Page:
Critical-Thinking Questions

  • What are the most significant system-quality attributes that contribute to agility, and how would you weight them?
  • Besides QoS requirements, design patterns, and antipatterns, what other measurable metrics could you monitor to track system quality?
  • What other methods—beyond giving guidance to system designers—could you employ to improve system quality? That is, are there methods that other team members could adopt as their responsibility to improve system quality?


  • [Bachmann, 2000] Bachmann, Felix, Len Bass, Gary Chastek, Patrick Donohoe, and Fabio Peruzzi. "The Architecture-Based Design Method." Technical Report CMU/SEI-2000-TR-001 ADA375851. 2000. Software Engineering Institute, Carnegie Mellon University, Pittsburgh, PA.
  • [Barbacci, 1995] Barbacci, Mario, Mark Klein, Thomas Longstaff, and Charles Weinstock. "Quality Attributes." Technical Report CMU/SEI-95-TR-021 ESC-TR-95-021. 1995. Software Engineering Institute, Carnegie Mellon University, Pittsburgh, PA.
  • [Barbacci, 2003] Barbacci, Mario. "Software-Quality Attributes and Architecture Trade-Offs." 2003. Software Engineering Institute, Carnegie Mellon University, Pittsburgh, PA.
  • [Bass, 1998] Bass, Len, Paul Clements, and Rick Kazman. Software Architecture in Practice. Reading, MA: Addison-Wesley Publishing Co., 1998.
  • [Bass Kazman, 1999] Bass, Len, Paul Clements, and Rick Kazman. "Architecture-Based Development." 1999. Software Engineering Institute, Carnegie Mellon University, Pittsburgh, PA.
  • [Fowler, 2003] Fowler, Martin. Patterns of Enterprise Application Architecture. Boston, MA: Addison-Wesley Professional, 2003.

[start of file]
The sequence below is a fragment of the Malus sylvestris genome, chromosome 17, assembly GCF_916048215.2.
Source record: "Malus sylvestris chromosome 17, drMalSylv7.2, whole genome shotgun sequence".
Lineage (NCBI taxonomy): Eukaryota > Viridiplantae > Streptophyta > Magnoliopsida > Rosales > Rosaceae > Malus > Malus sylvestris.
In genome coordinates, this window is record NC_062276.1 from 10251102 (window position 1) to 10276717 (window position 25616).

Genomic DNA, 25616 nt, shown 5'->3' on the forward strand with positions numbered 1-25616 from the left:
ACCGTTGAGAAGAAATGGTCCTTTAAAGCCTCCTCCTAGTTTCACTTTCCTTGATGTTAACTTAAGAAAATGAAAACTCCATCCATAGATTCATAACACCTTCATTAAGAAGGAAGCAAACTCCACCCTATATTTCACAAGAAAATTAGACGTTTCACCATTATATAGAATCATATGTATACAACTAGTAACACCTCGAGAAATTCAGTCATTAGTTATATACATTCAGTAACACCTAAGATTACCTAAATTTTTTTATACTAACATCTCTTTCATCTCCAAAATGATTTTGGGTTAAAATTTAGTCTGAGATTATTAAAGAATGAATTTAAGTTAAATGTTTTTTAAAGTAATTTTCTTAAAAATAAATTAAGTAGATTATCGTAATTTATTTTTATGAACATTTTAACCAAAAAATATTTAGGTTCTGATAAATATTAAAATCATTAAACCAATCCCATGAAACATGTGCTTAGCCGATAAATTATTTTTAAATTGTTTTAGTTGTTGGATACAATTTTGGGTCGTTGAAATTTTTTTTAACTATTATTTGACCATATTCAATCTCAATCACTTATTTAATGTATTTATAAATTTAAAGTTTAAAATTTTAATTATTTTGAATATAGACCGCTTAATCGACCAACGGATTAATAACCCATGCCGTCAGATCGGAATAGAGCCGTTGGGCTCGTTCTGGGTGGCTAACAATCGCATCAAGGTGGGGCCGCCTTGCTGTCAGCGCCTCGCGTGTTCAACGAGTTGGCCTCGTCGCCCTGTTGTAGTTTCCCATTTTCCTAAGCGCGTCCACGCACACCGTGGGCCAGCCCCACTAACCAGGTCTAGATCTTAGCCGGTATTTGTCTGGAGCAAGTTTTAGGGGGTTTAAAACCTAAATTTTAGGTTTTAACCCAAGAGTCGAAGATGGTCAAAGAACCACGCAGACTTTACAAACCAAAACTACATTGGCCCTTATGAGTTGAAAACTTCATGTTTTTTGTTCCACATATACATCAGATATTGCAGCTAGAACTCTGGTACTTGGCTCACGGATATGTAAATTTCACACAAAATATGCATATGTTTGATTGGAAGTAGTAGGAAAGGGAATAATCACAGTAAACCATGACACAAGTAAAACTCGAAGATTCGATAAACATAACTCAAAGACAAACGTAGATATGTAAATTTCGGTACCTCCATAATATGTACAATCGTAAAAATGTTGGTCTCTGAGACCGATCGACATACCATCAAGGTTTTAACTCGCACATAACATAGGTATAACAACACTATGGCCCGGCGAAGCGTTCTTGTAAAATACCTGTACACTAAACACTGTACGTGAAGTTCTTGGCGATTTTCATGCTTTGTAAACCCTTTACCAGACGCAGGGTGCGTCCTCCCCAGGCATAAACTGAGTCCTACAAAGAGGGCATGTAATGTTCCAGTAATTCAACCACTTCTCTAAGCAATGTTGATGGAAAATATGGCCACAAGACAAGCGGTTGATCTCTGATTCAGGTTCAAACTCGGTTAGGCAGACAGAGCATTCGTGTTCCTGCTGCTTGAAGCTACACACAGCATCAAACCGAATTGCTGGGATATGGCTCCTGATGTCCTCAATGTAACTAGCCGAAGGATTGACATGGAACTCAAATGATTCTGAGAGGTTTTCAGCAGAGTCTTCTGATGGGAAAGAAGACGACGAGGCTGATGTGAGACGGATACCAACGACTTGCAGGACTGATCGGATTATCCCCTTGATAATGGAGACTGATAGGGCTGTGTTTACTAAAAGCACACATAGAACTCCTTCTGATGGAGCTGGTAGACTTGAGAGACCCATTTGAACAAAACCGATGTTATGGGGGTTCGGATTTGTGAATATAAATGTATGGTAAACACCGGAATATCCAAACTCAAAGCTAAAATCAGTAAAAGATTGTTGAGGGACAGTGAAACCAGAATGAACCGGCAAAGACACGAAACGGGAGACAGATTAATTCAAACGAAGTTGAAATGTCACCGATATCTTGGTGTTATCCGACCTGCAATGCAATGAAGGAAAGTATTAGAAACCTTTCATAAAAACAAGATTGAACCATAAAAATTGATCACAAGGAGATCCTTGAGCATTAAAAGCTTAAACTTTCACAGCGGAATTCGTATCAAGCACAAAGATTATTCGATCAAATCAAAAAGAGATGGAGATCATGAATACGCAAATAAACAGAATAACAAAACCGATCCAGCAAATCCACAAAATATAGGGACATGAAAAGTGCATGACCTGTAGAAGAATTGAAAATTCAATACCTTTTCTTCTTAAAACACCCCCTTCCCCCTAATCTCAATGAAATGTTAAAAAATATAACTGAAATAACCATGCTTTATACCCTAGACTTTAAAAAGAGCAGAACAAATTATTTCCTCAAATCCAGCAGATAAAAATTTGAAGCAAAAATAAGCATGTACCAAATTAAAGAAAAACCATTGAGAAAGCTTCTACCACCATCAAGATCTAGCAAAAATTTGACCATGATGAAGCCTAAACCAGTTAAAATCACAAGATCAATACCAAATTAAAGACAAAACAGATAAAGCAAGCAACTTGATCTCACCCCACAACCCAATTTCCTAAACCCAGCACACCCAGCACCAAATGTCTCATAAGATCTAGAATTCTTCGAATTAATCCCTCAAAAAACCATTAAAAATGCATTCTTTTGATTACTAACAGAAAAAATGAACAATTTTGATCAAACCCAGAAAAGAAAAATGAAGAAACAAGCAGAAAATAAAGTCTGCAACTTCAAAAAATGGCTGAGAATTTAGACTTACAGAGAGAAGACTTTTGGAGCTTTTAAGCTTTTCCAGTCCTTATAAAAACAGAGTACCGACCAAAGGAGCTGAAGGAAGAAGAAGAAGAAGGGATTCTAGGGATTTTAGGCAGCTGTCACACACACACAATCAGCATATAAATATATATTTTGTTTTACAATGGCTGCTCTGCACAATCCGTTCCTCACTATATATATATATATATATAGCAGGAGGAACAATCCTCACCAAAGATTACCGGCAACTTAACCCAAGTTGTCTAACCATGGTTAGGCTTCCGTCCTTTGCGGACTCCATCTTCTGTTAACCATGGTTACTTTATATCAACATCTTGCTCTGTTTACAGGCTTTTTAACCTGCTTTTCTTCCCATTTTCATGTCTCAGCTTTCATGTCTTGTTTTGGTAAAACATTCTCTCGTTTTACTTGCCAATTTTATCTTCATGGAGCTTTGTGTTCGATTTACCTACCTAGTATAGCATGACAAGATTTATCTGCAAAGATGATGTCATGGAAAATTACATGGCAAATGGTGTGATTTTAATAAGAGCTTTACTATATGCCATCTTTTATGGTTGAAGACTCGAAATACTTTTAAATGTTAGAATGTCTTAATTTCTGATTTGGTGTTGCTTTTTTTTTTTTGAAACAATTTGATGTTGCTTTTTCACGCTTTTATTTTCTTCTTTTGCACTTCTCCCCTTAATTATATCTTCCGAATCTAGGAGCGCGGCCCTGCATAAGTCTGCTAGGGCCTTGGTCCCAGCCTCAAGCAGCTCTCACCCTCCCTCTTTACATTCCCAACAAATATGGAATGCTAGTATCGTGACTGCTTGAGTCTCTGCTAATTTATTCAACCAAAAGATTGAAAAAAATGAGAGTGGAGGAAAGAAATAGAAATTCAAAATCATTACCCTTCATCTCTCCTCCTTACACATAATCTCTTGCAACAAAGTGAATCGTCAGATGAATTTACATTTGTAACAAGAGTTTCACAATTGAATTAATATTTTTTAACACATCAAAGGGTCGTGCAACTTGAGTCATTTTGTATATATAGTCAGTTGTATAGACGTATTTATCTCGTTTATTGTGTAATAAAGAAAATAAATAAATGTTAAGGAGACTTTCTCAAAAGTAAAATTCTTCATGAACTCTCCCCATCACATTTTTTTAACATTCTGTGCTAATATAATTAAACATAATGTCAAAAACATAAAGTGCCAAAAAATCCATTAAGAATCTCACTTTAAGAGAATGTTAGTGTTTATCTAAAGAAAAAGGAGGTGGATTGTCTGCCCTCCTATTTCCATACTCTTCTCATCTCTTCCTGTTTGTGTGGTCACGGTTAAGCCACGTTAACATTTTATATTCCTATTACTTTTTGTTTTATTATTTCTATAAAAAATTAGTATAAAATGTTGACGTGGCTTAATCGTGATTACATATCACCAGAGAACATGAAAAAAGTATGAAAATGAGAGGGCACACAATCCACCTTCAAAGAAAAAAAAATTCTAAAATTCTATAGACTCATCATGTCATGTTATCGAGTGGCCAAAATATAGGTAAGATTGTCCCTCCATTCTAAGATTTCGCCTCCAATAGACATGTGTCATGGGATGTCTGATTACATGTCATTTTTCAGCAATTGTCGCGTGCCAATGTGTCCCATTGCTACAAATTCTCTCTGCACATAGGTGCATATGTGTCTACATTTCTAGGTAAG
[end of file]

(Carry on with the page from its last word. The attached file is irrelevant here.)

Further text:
• [Fuller Morgan, 2006] Fuller, Tom, and Shawn Morgan. "Data Replication as an Enterprise SOA Antipattern." 2006. The Architecture Journal, Issue 8. Microsoft Corporation, Redmond, WA.
  • [Gamma, 1995] Gamma, Erich, Richard Helm, Ralph Johnson, and John Vlissides. Design Patterns: Elements of Reusable Object-Oriented Software. Boston, MA: Addison-Wesley Professional, 1995.
  • [Hohpe Woolf, 2004] Hohpe, Gregor, and Bobby Woolf. Enterprise Integration Patterns. Boston, MA: Addison-Wesley Professional, 2004.
  • [IEEE 1990] Institute of Electrical and Electronics Engineers. Standard Computer Dictionary: A Compilation of IEEE Standard Computer Glossaries (610-1990). New York, NY: IEEE Press, 1990.
  • [IEEE 1992] "IEEE Standard for a Software-Quality Metrics Methodology." IEEE Std 1061-1992. 1992. Institute of Electrical and Electronics Engineers, New York, NY.
  • [Kazman, 2000] Kazman, Rick, Mark Klein, and Paul Clements. "ATAM: Method for Architecture Evaluation." Technical Report CMU/SEI-2000-TR-004 ADA382629. 2000. Software Engineering Institute, Carnegie Mellon University, Pittsburgh, PA.
  • [MIT ESD 2001] Allen, Tom, Joel Moses, Dan Hastings, Seth Lloyd, John Little, Don McGowan, Chris Magee, Fred Moavenzadeh, Debbie Nightingale, Dan Roos, and Dan Whitney. "ESD Terms and Definitions (Version 12)." ESD-WP-2002-01. 2001. Massachusetts Institute of Technology, Engineering Systems Division, Cambridge, MA.
  • [Wiegers, 2003] Wiegers, Karl E. Software Requirements, Second Edition. Redmond, WA: Microsoft Press, 2003.


About the author

Gabriel Morgan has over 10 years' experience developing software and is currently an enterprise application architect on Microsoft's IT Enterprise Architecture team. He has extensive experience in the design, development, and implementation of distributed software systems and experience solving enterprise application problems such as flexibility, performance, and scalability. Gabriel has a patent-pending process and tool for performing system-quality reviews that is called the Microsoft System Review. His current interests lie in deriving system architecture from business strategy.

This article was published in Skyscrapr, an online resource provided by Microsoft. To learn more about architecture and the architectural perspective, please visit